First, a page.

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The Myth of Otherness: Goethe on Presence
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The Myth of Otherness:
Goethe on Presence

Western culture is dominated by representation—however, in 1993 in a series of essays, Jean-Luc Nancy counters this paradigm of all signification processes from a culturally critical perspective with a new paradigm, and proclaims “the birth to presence.”1 In the course of this paradigm shift from representation to presence and as a consequence of Hans Ulrich Gumbrecht’s work, contemporary literary criticism has also taken an interest in “what meaning cannot convey.”2 Yet, to speak of a “new” paradigm implies a kind of mastery, since presence basically represents an outdated paradigm in two respects. In the hermeneutic tradition, whose roots are deeply grounded in the philosophical aesthetic of the nineteenth century, the concept was, first, used for the direct experience of meaning, most importantly in the realm of art. Second, as understood by poststructuralist thinkers—especially in the field of deconstruction—hermeneutics was then seen to be motivated by a disproportionate or even false desire for presence. Since the 1960s, in the wake of these investigation into representation, the paradigm fell into oblivion or even disrepute. Hermeneutics seemed to be a mode of engaging with texts that sought to secure the full presence of signification, a pleroma of meaning. In contrast, the emphasis among poststructuralists was on the dark stain of the signifier, the operation of the trope, the play of textual signs deferring any arrival at a fullness of meaning.

If, in the age of post-hermeneutics,3 presence is now invoked as a counterforce to hermeneutics, there seems to be a peculiar anti-deconstructive twist at work in much of this new thinking. To the extent that the return to presence employs a concept that deconstruction has deemed obsolete, the new focus on presence entails neither a turn nor a return leading into the past. Instead, this return opens up a future potential without requiring or anticipating any dialectical reconciliation in the synthesis of hermeneutics and deconstruction. The new paradigm is not only outdated in two respects, but the return to presence is in two respects also a defensive gesture. On one hand, this gesture is directed at hermeneutics, which, at the expense of meaning, excludes everything that cannot be converted into meaning. On the other hand, the defense is directed against the poststructuralist interpretative practice of deconstruction, which in itself is not less obsessed with meaning. In order for the unlimited semiosis process to unfold smoothly, deconstruction also has to exclude all other material aspects of such processes that then become the focus of attention with the return to presence: I [End Page 49] would like to call this phenomenon, which has been integrated into the theoretical settings of various disciplines since the turn of the century, “the other of meaning.” With this in mind, and considering the broader context of the material turn, cultural theory puts a fundamentally new orientation related to the history of ideas on its agenda alongside the new paradigm which already integrates considerable research.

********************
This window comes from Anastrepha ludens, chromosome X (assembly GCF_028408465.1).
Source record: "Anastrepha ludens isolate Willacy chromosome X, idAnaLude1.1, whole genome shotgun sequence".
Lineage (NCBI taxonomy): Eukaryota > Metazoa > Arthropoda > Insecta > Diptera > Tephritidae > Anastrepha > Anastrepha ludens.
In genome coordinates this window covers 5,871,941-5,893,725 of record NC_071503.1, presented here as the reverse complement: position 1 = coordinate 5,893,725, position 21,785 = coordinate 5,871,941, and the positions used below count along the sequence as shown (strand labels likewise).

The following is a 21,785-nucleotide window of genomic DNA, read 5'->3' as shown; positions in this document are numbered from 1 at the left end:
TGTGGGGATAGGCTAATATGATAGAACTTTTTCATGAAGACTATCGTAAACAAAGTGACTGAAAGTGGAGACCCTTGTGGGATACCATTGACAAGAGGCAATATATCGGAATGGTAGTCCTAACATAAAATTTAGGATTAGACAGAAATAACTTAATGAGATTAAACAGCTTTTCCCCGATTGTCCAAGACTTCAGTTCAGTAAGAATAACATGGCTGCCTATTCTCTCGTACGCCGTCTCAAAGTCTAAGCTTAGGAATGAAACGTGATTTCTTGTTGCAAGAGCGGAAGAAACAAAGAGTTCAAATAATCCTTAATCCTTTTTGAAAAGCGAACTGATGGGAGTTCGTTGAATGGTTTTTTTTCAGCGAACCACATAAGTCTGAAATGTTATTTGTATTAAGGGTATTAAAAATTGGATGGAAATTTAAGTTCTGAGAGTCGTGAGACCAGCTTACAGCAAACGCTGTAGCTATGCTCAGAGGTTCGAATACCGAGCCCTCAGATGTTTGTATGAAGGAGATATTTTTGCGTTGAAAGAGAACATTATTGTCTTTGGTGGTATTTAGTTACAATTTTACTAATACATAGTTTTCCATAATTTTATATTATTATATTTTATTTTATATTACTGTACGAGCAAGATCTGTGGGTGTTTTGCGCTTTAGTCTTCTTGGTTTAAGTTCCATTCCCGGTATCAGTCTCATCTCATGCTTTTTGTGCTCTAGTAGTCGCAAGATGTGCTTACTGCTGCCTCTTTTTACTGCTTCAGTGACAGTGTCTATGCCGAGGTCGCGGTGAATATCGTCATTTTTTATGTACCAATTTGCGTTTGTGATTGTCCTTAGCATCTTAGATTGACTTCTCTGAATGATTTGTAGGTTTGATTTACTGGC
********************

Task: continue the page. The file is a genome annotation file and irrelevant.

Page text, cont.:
In the new discourse of presence, then, the deferral and difference to which poststructuralists have drawn their attention become the very site of an encounter with presence as radical otherness. Presence cannot be thematized or converted into what is familiar—“semblable”—and it is located not so much in the “thickness” of the sign, but rather in a semiotic and sensual surplus that inheres in aesthetic and ethical experience. This new form of attentiveness plays out against the backdrop of twentieth-century theory, established above all by Martin Heidegger, and calls upon the entire retinue of philosophers, psychoanalysts, and cultural theorists from Jacques Lacan to Emmanuel Lévinas. In particular, Dieter Mersch has integrated this semiotic approach and thereby has set an important cornerstone for the revision of the new paradigm in aesthetics and ethics: in the poststructuralist tradition, his considerations are based on the negativity of the sign. Signs are, in short, neither what they stand for, what they clarify, present, or identify, nor are they that with which the signata demarcate or differentiate themselves from one another. The reverse side of this negativity is the affirmation of phenomenal individuality that comes into view with...